Nigerians are set to see the first rise in the national minimum wage since 2010. We cannot put a time on the boost to incomes since proposals have been passed by the House of Representatives and await the Senate’s go-ahead. The National Assembly is preoccupied with the elections. We understand that the minimum will be lifted from N18,000 per month to N27,000 for state governments and the private sector, and N30,000 for the FGN, subject to unspecified exemptions for small companies.
- The inflationary impact is unclear. The m/m data covering the earlier hike in the minimum wage in 2010 is inconclusive. The monetary policy committee suggests that the influence of the expansionary fiscal stance ahead of the forthcoming elections, including the wage proposals, may have been overstated due to the weakness of domestic demand.
- It would be difficult to justify the increase on the basis of productivity. However, social cohesion and the need to rebuild shattered household budgets dictate otherwise. The current minimum is among the lowest in Africa.
- The FGN, as we have often said, is able to meet the proposed increase. There are no data publicly available on how many employees of ministries, departments and agencies (MDAs) are currently paid less than the minimum. The number may be small but the rise requires that the differential is maintained for all employees.
- The FGN’s personnel bill in 2017 amounted to N1.87trn. Spending was in line with the budget: governments everywhere pay their staff as a priority and make any cuts required due to revenue shortfalls on the capital side.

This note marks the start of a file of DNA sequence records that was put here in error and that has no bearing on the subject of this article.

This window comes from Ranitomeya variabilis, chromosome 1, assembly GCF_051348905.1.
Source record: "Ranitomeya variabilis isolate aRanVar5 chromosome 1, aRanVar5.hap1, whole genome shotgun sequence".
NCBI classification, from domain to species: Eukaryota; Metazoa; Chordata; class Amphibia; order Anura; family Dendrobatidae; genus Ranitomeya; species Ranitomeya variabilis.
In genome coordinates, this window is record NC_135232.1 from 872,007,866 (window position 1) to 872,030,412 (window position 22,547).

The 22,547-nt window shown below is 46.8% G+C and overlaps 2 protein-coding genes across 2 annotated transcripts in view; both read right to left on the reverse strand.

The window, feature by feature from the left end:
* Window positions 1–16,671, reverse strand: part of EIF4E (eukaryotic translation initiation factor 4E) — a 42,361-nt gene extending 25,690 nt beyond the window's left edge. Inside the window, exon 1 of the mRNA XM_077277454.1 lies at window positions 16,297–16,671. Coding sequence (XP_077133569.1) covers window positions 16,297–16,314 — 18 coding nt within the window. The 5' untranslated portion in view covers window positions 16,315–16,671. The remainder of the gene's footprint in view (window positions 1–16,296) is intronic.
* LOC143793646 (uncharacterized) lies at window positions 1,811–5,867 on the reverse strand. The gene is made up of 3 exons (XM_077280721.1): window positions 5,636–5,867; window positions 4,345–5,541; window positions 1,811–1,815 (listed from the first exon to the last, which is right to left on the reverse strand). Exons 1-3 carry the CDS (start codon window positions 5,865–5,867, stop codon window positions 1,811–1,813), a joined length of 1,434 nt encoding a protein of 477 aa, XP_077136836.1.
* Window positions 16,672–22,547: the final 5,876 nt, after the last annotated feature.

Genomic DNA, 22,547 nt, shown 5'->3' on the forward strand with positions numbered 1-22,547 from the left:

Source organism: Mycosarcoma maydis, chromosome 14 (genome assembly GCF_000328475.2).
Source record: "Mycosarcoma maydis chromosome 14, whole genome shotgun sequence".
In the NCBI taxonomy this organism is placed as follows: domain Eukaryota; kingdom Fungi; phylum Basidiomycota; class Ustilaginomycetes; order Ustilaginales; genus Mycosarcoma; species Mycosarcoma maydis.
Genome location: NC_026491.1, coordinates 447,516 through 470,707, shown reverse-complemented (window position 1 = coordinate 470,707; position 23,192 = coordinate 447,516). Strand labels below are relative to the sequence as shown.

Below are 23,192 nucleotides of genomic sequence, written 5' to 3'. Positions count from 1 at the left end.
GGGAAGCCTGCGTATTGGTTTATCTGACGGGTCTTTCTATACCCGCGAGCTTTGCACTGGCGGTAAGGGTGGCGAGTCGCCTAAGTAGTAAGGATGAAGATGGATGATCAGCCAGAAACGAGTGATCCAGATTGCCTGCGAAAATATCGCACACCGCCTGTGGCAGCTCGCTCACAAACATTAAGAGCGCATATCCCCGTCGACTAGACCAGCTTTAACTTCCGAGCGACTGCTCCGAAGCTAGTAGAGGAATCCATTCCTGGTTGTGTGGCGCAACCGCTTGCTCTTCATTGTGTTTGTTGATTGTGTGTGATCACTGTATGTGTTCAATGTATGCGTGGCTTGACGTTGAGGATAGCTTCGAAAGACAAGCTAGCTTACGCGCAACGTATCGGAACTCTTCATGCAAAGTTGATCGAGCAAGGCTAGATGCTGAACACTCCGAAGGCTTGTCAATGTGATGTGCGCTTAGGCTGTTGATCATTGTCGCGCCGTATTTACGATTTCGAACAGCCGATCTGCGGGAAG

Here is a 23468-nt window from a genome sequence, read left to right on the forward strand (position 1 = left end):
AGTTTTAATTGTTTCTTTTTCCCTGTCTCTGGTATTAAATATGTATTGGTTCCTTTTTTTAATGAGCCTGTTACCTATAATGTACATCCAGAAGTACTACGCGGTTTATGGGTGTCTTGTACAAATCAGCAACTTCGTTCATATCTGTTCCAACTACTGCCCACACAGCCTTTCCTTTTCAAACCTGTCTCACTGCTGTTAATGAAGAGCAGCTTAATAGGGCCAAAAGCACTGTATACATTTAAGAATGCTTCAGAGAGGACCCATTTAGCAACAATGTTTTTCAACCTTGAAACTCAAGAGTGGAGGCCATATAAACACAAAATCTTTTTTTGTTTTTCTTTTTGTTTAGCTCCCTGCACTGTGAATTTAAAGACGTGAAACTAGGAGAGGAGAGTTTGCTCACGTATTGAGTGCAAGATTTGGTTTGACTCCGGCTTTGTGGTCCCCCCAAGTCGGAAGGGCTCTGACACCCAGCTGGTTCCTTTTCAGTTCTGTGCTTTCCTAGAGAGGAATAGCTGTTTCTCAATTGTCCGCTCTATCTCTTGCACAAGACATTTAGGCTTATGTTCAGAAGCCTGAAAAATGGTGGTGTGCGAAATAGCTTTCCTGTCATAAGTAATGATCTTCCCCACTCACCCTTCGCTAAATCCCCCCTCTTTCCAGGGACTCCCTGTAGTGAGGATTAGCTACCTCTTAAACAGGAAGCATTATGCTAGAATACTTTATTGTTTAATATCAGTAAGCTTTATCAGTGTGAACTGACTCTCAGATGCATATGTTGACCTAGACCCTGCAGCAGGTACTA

- The FGN’s 2019 budget proposals project personnel spending of N2.45trn, an increase of N340bn or 16.1% on the previous year’s approved budget. They make clear that a rise in the minimum wage is incorporated in the projections. For the funding of an increase on this scale, we might look to the improvement in collections by the Federal Internal Revenue Service and the hints from the FGN that a rise in VAT is under consideration.
- A greater burden will be borne by state governments, many of which are still in arrears on their salary/pension payments. Their pressures were highlighted by an earlier push by a governors’ forum for a new N22,700 minimum.
- Over time the states could cure their fiscal challenge with a sizeable boost to their internally generated revenue. However, this is not realistic for all states, which helps to explain calls for changes to the revenue-sharing formula. Dramatic constitutional changes are beyond our remit.